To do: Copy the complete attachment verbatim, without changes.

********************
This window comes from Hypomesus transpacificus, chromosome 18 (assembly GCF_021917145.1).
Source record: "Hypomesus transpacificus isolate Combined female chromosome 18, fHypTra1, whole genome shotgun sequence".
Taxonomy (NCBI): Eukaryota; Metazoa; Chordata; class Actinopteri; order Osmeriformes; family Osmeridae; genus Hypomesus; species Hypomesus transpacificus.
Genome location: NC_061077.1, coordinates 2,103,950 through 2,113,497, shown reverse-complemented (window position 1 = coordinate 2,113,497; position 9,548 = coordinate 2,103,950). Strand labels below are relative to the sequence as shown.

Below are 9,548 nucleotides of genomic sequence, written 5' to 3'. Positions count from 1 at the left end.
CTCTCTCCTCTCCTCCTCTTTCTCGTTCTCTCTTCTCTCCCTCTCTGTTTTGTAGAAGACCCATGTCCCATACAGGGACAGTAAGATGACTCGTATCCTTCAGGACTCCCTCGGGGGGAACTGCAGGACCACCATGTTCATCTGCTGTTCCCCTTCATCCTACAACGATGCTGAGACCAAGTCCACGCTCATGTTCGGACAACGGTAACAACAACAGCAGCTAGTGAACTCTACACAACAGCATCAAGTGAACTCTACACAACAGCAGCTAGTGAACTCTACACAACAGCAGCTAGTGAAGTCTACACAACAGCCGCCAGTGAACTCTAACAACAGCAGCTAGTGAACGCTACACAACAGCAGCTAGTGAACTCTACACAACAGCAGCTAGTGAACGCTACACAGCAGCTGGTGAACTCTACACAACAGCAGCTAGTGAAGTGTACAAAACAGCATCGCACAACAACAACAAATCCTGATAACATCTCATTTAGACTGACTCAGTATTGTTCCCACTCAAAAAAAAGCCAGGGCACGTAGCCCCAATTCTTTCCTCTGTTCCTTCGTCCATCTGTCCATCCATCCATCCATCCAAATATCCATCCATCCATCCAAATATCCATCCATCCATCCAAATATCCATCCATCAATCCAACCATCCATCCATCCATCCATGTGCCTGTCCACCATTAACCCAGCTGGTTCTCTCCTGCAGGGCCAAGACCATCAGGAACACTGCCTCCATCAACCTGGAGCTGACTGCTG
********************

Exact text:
This window comes from Hypomesus transpacificus, chromosome 18 (assembly GCF_021917145.1).
Source record: "Hypomesus transpacificus isolate Combined female chromosome 18, fHypTra1, whole genome shotgun sequence".
Taxonomy (NCBI): Eukaryota; Metazoa; Chordata; class Actinopteri; order Osmeriformes; family Osmeridae; genus Hypomesus; species Hypomesus transpacificus.
Genome location: NC_061077.1, coordinates 2,103,950 through 2,113,497, shown reverse-complemented (window position 1 = coordinate 2,113,497; position 9,548 = coordinate 2,103,950). Strand labels below are relative to the sequence as shown.

Below are 9,548 nucleotides of genomic sequence, written 5' to 3'. Positions count from 1 at the left end.
CTCTCTCCTCTCCTCCTCTTTCTCGTTCTCTCTTCTCTCCCTCTCTGTTTTGTAGAAGACCCATGTCCCATACAGGGACAGTAAGATGACTCGTATCCTTCAGGACTCCCTCGGGGGGAACTGCAGGACCACCATGTTCATCTGCTGTTCCCCTTCATCCTACAACGATGCTGAGACCAAGTCCACGCTCATGTTCGGACAACGGTAACAACAACAGCAGCTAGTGAACTCTACACAACAGCATCAAGTGAACTCTACACAACAGCAGCTAGTGAACTCTACACAACAGCAGCTAGTGAAGTCTACACAACAGCCGCCAGTGAACTCTAACAACAGCAGCTAGTGAACGCTACACAACAGCAGCTAGTGAACTCTACACAACAGCAGCTAGTGAACGCTACACAGCAGCTGGTGAACTCTACACAACAGCAGCTAGTGAAGTGTACAAAACAGCATCGCACAACAACAACAAATCCTGATAACATCTCATTTAGACTGACTCAGTATTGTTCCCACTCAAAAAAAAGCCAGGGCACGTAGCCCCAATTCTTTCCTCTGTTCCTTCGTCCATCTGTCCATCCATCCATCCATCCAAATATCCATCCATCCATCCAAATATCCATCCATCCATCCAAATATCCATCCATCAATCCAACCATCCATCCATCCATCCATGTGCCTGTCCACCATTAACCCAGCTGGTTCTCTCCTGCAGGGCCAAGACCATCAGGAACACTGCCTCCATCAACCTGGAGCTGACTGCTG